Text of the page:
Lenten Spiritual Formation

Anita at Feeling the Light is emailing out contemplative prompts throughout this year’s season of Lent.  If you are interested in delving into your own spiritual formation, feel free to take these prompts and answer them for yourselves!

“Hands are amazing. There are few animals in the world who use their hands similar to how humans do. Meditate on these pictures or find other pictures of hands that speak to you in some way. Take pictures of your own hands, or of a loved one’s hands. Notice the contours, lines, shades and shapes. What is the texture of these hands? What do these hands say?”

The prompt feels like it’s leaning towards something empowering or beautiful, but yesterday was Ash Wednesday.  As a former Baptist, I’m fairly ignorant about the rhythms of the church calendar, but I’m pretty sure Ash Wednesday is about death.  And as I look at my hands, I think of death.  Whether it’s the peeling nail polish or the extra lines or the faded scars, my hands are growing older.

So is the rest of me.  I have gray hairs now, and it’s a battle to convince myself that I am proud of them rather than ashamed.  I started working out a couple months ago because I was alarmed at how easy it was for my skin to start sagging, and I guess I’m trying to postpone the inevitable.  My feet hurt after a day of walking.  I get headaches when I don’t drink enough water.  Jubilant play or dancing only lasts a couple minutes before I’m wheezing for air.

I am frail.  My body is beautiful, yes.  My body is useful and productive and sometimes efficient.  But it’s falling apart, slowly but surely.  “From dust you came, and to dust you will return.”  Life is meant to be eternal, but it’s not.  I believe in the Christian story because my soul feels its truth – I am made for something more than what I have.  This world, and this body, is not what it should be.  Beauty is shaded with corruption.  My hands, which are strong and growing weaker, are capable of both helping someone and harming them.  Everything has a dark side.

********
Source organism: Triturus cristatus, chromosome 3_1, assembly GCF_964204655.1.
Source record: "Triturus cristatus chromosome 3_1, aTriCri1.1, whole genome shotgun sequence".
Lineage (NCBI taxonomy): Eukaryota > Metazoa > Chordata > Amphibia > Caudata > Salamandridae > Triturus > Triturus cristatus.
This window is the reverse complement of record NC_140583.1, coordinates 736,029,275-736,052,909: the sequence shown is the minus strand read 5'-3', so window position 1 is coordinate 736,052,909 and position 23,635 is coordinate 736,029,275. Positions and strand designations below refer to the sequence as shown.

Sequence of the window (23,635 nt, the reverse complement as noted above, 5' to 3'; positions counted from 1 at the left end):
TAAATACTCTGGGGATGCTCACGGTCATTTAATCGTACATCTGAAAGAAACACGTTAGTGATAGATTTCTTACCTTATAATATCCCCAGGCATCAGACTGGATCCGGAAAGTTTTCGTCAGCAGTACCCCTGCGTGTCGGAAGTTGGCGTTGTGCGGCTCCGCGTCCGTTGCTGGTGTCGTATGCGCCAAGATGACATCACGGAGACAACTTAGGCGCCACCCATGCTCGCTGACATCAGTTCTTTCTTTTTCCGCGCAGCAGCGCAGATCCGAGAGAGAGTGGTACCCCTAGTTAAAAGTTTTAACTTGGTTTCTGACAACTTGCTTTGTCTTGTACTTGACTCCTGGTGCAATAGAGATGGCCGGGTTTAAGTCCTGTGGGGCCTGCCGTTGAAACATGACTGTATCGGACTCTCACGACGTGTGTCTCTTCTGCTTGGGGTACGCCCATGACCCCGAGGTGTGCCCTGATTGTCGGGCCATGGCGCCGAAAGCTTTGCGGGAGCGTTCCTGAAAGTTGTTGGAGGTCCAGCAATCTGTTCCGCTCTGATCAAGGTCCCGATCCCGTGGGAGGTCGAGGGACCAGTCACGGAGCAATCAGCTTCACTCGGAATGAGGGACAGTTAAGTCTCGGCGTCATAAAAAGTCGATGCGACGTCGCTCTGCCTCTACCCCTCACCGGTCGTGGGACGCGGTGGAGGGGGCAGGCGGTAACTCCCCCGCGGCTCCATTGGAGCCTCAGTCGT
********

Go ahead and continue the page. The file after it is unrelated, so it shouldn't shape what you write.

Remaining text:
I am grateful for the Lenten season because I need the Church to acknowledge the dark side of life.  I need to stare death in the face.  I need to hear messages of hope that are based in honesty rather than well-intentioned lies.  I love that the Church has intentionally set aside forty days to say, “The world is not what it should be, and we must mourn this.”

Thinking about hands, I picked up on a line from The Avett Brothers’ song: “Once and Future Carpenter” about callused hands that could swing a metal mallet sure and straight.  And then the chorus came around, and I felt like it was perfect for this topic:

Forever I will move like the world that turns beneath me
And when I lose my direction I’ll look up to the sky
And when the black dress drags upon the ground
I’ll be ready to surrender, and remember
We’re all in this together
If I live the life I’m given, I won’t be scared to die

This is life:  moving, losing direction, black dresses dragging.

This is Lent: in the midst of our pain and growing old and getting weak, we can surrender and remember:  we’re all in this together.  And though death is inevitable, “if I live the life I’m given, I won’t be scared to die.”

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